return 0;
    
    }
    
    void replaceFirstCharacter(char *s,char replaceWith)
    {
    char *backup;
    if (strlen(s) >=1)
    {
    backup=(char *)malloc( sizeof(char) * (strlen(s)+1));
    strcpy(backup,s);
    backup[0]=replaceWith; /*I guess I should somehow avoid this?*/
    strcpy(s,backup);
    
    }
    }
    Last edited by xsouldeath; 09-29-2007 at 02:24 PM.

  5. #5
    Frequently Quite Prolix dwks's Avatar
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    You should include <stdlib.h> for malloc(), and avoid casting malloc() unless you prefer to do so for some reason.

    sizeof(char) is always 1, so you can leave it out of your expressions.

    Code:
    void replaceFirstCharacter(char *s,char replaceWith)
    {
    char *backup;
    if (strlen(s) >=1)
    {
    backup=(char *)malloc( sizeof(char) * (strlen(s)+1));
    strcpy(backup,s);
    backup[0]=replaceWith; /*I guess I should somehow avoid this?*/
    strcpy(s,backup);
    
    }
    }
    It seems to me that that function could be replaced with
    Code:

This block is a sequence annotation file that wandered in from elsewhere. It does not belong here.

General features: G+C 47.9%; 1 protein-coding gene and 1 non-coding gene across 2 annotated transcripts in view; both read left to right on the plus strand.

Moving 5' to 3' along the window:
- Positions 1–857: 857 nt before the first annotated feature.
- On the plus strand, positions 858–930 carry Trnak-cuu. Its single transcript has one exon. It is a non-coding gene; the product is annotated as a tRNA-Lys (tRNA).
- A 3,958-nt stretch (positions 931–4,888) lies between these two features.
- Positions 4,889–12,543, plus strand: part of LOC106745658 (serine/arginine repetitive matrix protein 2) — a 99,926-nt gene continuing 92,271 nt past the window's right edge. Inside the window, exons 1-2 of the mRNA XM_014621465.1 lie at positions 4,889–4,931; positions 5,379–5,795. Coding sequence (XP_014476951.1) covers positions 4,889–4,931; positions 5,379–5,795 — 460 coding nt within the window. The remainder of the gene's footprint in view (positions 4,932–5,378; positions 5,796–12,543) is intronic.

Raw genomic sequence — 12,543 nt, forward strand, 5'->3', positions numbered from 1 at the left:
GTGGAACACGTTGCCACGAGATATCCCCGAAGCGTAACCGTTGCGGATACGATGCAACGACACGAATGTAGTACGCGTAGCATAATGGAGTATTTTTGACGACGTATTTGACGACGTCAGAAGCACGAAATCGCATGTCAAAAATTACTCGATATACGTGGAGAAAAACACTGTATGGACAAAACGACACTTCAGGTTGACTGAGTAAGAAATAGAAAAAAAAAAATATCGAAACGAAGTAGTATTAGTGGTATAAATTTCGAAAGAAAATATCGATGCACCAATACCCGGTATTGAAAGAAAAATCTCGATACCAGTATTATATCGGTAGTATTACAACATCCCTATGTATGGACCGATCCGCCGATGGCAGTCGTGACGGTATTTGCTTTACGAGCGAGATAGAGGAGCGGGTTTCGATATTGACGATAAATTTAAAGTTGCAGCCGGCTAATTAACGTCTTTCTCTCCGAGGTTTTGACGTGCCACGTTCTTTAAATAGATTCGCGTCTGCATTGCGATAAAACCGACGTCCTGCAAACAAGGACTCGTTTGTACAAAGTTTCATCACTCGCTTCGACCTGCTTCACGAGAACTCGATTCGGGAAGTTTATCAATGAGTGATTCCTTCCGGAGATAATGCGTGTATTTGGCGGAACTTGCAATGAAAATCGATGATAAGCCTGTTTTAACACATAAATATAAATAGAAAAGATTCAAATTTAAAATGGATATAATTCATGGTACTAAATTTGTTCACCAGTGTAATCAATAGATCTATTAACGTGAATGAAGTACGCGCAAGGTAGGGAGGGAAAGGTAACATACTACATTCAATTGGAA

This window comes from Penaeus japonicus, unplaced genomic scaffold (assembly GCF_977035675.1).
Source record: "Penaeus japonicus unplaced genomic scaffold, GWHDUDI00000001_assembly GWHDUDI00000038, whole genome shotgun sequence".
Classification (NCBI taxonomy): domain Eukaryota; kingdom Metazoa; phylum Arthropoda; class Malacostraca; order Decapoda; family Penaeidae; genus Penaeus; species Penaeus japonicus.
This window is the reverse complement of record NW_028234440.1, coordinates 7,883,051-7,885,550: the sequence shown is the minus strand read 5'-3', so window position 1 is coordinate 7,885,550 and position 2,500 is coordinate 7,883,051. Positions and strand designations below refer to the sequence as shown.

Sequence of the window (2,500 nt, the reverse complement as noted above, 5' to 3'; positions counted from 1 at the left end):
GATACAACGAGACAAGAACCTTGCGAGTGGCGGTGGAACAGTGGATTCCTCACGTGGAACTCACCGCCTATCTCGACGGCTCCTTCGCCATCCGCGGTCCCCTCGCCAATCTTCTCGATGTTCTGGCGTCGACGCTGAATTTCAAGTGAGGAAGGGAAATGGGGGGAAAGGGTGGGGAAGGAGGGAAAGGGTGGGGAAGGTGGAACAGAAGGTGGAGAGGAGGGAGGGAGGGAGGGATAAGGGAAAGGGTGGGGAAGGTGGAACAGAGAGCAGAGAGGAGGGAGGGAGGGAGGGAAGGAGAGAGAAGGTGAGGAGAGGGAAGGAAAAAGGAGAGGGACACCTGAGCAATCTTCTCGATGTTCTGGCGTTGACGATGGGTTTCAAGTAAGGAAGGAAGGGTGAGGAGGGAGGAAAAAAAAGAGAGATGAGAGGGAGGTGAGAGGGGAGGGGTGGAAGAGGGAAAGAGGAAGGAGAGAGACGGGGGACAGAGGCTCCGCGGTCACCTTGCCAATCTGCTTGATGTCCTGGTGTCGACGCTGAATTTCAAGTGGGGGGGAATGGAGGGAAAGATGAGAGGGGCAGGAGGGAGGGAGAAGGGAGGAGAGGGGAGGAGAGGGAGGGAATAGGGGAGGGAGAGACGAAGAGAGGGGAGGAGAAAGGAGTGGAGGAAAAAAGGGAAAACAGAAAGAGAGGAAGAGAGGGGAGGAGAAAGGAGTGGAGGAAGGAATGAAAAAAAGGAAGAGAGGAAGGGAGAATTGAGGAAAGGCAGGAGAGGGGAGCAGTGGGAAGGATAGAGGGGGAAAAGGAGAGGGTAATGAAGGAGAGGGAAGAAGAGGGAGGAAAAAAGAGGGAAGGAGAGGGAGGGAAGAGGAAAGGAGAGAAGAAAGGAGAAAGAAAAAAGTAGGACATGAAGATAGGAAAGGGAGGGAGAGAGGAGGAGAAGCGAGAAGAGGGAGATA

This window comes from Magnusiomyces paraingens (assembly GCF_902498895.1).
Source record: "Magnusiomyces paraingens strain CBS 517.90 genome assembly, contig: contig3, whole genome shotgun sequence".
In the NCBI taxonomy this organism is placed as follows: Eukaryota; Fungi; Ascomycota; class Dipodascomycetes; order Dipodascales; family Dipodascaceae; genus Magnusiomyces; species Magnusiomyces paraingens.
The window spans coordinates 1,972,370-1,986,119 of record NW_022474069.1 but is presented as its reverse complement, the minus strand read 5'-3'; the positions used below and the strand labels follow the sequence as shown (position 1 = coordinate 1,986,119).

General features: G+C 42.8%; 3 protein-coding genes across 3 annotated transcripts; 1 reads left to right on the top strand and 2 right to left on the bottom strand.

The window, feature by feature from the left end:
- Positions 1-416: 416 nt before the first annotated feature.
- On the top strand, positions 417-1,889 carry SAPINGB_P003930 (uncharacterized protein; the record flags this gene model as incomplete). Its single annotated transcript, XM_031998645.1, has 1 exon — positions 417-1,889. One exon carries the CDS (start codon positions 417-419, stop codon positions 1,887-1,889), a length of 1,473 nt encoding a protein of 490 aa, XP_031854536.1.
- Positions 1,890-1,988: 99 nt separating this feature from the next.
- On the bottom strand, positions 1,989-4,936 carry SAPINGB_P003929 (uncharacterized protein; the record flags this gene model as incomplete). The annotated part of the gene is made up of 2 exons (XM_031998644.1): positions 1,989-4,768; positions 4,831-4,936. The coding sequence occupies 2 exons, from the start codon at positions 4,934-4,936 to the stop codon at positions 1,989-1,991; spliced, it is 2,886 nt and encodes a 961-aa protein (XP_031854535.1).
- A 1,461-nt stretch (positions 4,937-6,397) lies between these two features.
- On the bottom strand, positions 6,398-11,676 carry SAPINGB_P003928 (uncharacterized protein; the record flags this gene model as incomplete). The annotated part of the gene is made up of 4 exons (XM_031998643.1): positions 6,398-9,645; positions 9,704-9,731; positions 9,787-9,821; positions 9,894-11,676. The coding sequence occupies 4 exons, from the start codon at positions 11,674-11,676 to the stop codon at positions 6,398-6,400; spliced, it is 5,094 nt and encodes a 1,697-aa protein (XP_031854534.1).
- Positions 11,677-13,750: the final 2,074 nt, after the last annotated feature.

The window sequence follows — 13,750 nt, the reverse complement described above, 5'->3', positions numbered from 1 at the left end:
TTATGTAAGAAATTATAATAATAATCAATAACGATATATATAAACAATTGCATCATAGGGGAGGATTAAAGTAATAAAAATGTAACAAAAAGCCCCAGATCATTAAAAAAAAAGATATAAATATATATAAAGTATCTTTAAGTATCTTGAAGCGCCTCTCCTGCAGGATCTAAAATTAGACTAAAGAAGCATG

void replaceFirstCharacter(char *s, char replaceWith) {
        if(strlen(s)) s[0] = replaceWith;
    }
    But anyway, if you really wanted to make s point to a different string, you'd need to pass in s as a char** pointer or return the modified s; because, as written, any changes to what s points to inside that function will not be reflected in the calling function.
    dwk

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  6. #6
    Registered User whiteflags's Avatar
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    Well let's be sure that we understand something here. If you just want to change the first character of whatever the user types than all you have to do is set up an array really, and then reassign the first character to 'z', or whatever.

    If you want to treat user input as a constant, than you would need to explicitly copy anything the user types into a new string before you make changes, with functions like strdup() or sprintf(). And then when you are done with the copy you can throw it away.

    But turning "telephone" into "zelephone" should be trivial work.

  7. #7
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    Perhaps this will resolve my question once and for all!...
    I need to pass x to foo(char *s) and change it to "House".

    If possible I would like to keep the main program intact, and change only the foo function to accomplish
    this.

    oddly void foo(char *s) { strcpy(s,"House"); }
    somehow works even though it doesnt seem memory is allocated to it!